Tasmanians were almost doubly over-represented in the "robo-debt" income data matching scheme which targeted Australians receiving government payments, with those affected to receive about $280 each in compensation from a class action settlement.
Figures from Gordon Legal - which ran the class action against the Commonwealth over the scheme - show about 15,000 Tasmanians received robo-debt notices out of a total of 400,000 Australians, representing approximately 3.75 per cent.
Tasmania has 2 per cent of Australia's population.
On Monday, a $1.2 billion settlement was reached with the Commonwealth in which $112 million will be paid in compensation to the 400,000 affected individuals - $280 each. The Commonwealth will repay $720 million in debts collected invalidly and will drop $398 million in claims.
A spokesperson for Gordon Legal said individuals did not need to be registered with the class action to receive compensation or a refund, if applicable.
"If they've received that opt-out notice and they qualify, they're already part of it," she said.
"They should receive letters in four-to-six weeks with more information. Those letters will come from Services Australia."
Robo-debt involved Centrelink using averaged Australian Taxation Office PAYG income data during periods when individuals received government payments, and treated those amounts as actual earnings. Gordon Legal stated this meant the system "often ignored what the person actually earned at the relevant time", and the averaged ATO amounts would not reflect how much a person actually earned.
Next step: calls for a royal commission
Following the settlement, Labor and the Greens have called for a royal commission into robo-debt to determine how the scheme was allowed to operate despite receiving advice that it was harmful and potentially unlawful.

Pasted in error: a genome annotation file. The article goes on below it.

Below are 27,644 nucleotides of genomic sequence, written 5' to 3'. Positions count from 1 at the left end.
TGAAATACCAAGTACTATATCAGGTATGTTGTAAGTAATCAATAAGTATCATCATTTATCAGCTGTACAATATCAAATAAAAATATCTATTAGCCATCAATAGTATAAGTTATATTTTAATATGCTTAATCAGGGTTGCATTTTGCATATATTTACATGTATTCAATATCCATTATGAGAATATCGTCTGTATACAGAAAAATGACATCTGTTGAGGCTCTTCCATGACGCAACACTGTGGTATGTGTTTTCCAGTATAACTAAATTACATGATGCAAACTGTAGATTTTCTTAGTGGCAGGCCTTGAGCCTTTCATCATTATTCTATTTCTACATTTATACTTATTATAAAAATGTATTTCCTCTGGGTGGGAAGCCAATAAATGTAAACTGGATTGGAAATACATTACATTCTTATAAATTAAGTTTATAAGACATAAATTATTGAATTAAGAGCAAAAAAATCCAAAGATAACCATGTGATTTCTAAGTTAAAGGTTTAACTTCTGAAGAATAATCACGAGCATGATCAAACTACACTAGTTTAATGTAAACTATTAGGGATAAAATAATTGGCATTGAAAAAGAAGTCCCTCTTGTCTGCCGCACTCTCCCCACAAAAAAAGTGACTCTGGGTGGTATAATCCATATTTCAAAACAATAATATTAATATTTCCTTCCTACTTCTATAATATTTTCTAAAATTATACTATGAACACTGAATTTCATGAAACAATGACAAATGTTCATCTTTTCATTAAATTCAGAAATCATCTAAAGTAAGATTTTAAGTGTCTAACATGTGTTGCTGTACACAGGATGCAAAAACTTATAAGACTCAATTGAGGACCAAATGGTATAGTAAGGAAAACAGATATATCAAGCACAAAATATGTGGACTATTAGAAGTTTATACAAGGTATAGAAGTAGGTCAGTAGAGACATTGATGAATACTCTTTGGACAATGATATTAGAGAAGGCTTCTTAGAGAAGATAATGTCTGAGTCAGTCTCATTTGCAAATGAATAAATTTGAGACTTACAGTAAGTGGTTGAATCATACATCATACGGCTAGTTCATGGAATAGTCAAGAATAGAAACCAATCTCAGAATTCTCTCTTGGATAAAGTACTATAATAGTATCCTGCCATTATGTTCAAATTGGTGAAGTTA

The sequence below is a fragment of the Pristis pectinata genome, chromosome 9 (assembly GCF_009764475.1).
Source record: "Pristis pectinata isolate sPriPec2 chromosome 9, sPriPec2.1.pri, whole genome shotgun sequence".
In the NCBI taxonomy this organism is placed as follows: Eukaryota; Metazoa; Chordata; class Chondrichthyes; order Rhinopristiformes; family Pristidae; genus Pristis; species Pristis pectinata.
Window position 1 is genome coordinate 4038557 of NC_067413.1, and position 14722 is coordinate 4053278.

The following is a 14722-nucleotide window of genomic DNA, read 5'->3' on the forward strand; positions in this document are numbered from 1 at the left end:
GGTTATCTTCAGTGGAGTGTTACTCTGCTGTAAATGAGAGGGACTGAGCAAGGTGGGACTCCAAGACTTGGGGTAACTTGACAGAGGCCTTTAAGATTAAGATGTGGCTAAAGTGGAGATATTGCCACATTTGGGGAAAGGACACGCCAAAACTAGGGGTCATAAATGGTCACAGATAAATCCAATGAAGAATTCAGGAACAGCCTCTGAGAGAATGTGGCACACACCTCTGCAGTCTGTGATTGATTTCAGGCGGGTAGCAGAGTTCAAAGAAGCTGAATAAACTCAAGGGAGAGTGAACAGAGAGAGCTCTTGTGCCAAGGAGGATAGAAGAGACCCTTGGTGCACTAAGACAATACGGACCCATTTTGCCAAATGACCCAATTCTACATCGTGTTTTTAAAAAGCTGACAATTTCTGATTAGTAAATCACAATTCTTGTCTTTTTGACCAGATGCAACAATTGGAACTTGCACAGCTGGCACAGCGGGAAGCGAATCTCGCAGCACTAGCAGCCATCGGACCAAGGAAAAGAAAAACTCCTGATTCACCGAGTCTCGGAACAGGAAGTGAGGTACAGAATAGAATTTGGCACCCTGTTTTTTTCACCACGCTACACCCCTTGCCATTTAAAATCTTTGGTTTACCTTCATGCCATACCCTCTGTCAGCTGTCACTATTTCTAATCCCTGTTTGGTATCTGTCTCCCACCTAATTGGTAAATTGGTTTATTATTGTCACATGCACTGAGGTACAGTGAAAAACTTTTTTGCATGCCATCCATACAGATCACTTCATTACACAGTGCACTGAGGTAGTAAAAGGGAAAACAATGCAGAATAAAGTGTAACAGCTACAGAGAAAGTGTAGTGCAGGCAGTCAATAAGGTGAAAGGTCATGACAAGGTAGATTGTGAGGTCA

The data matching scheme was initially established under a federal Labor government, but was automated by the coalition in 2016.
The settlement meant the government could avoid stating it was legally liable for those affected.
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Tasmanian Labor senator Helen Polley said it was alarming for vulnerable Australians to receive these letters from the government.
"I've known people who received these debts and have just paid because they felt that the government would know better than them, and they wouldn't have the resources to investigate or keep enough documentation. It has caused real damage to people's mental health," she said.
"No one disagrees that if there's an over-paymnet, then the government needs to ensure it gets paid back. But the inhumane way the government did this is unforgivable.
"Everyone believes that this was a system that failed, that failed Australians generally, particularly when it comes to so many Tasmanians."
Senator Polley said Labor would return to the data matching system that involved Human Services staff carrying out the process, rather than automation.
Bass Liberal MHR Bridget Archer said her office was available to assist in any Centrelink issues, including those who believe they are eligible for a refund or have questions about a compliance review.
Settlement amount 'a travesty': unemployed union
The Australian Unemployed Workers' Union described the settlement amount of $280 per person as "a travesty" in comparison with the human impact.
Spokesperson Kristin O'Connell said the purpose of the class action was to hold to government to account and to provide "genuine" compensation for those affected, but it appeared to achieve neither.
"It is a joke to suggest that $280 even begins to compensate people for the trauma that they experienced trying to live on a welfare payment, trying to survive on half the poverty line, and being forced to have some of that income taken away from them to pay a debt that was never owed, that was illegally raised," she said.
"This settlement may be the biggest in history, but that just reflects the enormous scale of the problem. Any class action with 400,000 people involved would be largest ever, it is no way means this is a good outcome though.
"The fact that Tasmania is so over-represented reflects the long history of governments ignoring Tasmania's unemployed."
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